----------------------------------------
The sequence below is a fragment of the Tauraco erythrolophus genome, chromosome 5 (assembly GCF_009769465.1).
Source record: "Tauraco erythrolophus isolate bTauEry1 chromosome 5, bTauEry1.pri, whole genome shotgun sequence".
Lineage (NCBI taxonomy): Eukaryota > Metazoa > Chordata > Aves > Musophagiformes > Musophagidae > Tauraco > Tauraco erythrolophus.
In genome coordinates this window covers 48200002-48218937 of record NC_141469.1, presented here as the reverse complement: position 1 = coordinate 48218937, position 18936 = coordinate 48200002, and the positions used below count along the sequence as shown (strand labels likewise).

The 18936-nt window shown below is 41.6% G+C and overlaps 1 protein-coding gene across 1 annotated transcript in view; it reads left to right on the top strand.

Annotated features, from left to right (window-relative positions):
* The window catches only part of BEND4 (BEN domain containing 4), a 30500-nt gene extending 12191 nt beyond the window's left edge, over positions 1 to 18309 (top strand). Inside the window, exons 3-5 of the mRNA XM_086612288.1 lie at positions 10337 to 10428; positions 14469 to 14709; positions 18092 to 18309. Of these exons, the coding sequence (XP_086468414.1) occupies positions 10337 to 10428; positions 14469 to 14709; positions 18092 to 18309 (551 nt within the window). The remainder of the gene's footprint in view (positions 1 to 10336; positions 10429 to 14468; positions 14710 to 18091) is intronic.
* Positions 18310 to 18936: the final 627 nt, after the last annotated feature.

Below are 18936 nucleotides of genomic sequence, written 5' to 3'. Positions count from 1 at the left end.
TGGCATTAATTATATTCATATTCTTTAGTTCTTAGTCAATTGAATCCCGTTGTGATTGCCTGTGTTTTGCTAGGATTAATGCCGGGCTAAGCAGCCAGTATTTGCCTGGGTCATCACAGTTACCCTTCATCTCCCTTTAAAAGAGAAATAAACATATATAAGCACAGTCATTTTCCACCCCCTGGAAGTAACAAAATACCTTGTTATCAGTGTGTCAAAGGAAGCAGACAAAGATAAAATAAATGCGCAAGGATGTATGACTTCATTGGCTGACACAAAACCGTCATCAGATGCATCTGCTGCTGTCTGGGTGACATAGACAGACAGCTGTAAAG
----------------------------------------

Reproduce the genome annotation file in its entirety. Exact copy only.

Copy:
The sequence below is a fragment of the Tauraco erythrolophus genome, chromosome 5 (assembly GCF_009769465.1).
Source record: "Tauraco erythrolophus isolate bTauEry1 chromosome 5, bTauEry1.pri, whole genome shotgun sequence".
Lineage (NCBI taxonomy): Eukaryota > Metazoa > Chordata > Aves > Musophagiformes > Musophagidae > Tauraco > Tauraco erythrolophus.
In genome coordinates this window covers 48200002-48218937 of record NC_141469.1, presented here as the reverse complement: position 1 = coordinate 48218937, position 18936 = coordinate 48200002, and the positions used below count along the sequence as shown (strand labels likewise).

The 18936-nt window shown below is 41.6% G+C and overlaps 1 protein-coding gene across 1 annotated transcript in view; it reads left to right on the top strand.

Annotated features, from left to right (window-relative positions):
* The window catches only part of BEND4 (BEN domain containing 4), a 30500-nt gene extending 12191 nt beyond the window's left edge, over positions 1 to 18309 (top strand). Inside the window, exons 3-5 of the mRNA XM_086612288.1 lie at positions 10337 to 10428; positions 14469 to 14709; positions 18092 to 18309. Of these exons, the coding sequence (XP_086468414.1) occupies positions 10337 to 10428; positions 14469 to 14709; positions 18092 to 18309 (551 nt within the window). The remainder of the gene's footprint in view (positions 1 to 10336; positions 10429 to 14468; positions 14710 to 18091) is intronic.
* Positions 18310 to 18936: the final 627 nt, after the last annotated feature.

Below are 18936 nucleotides of genomic sequence, written 5' to 3'. Positions count from 1 at the left end.
TGGCATTAATTATATTCATATTCTTTAGTTCTTAGTCAATTGAATCCCGTTGTGATTGCCTGTGTTTTGCTAGGATTAATGCCGGGCTAAGCAGCCAGTATTTGCCTGGGTCATCACAGTTACCCTTCATCTCCCTTTAAAAGAGAAATAAACATATATAAGCACAGTCATTTTCCACCCCCTGGAAGTAACAAAATACCTTGTTATCAGTGTGTCAAAGGAAGCAGACAAAGATAAAATAAATGCGCAAGGATGTATGACTTCATTGGCTGACACAAAACCGTCATCAGATGCATCTGCTGCTGTCTGGGTGACATAGACAGACAGCTGTAAAG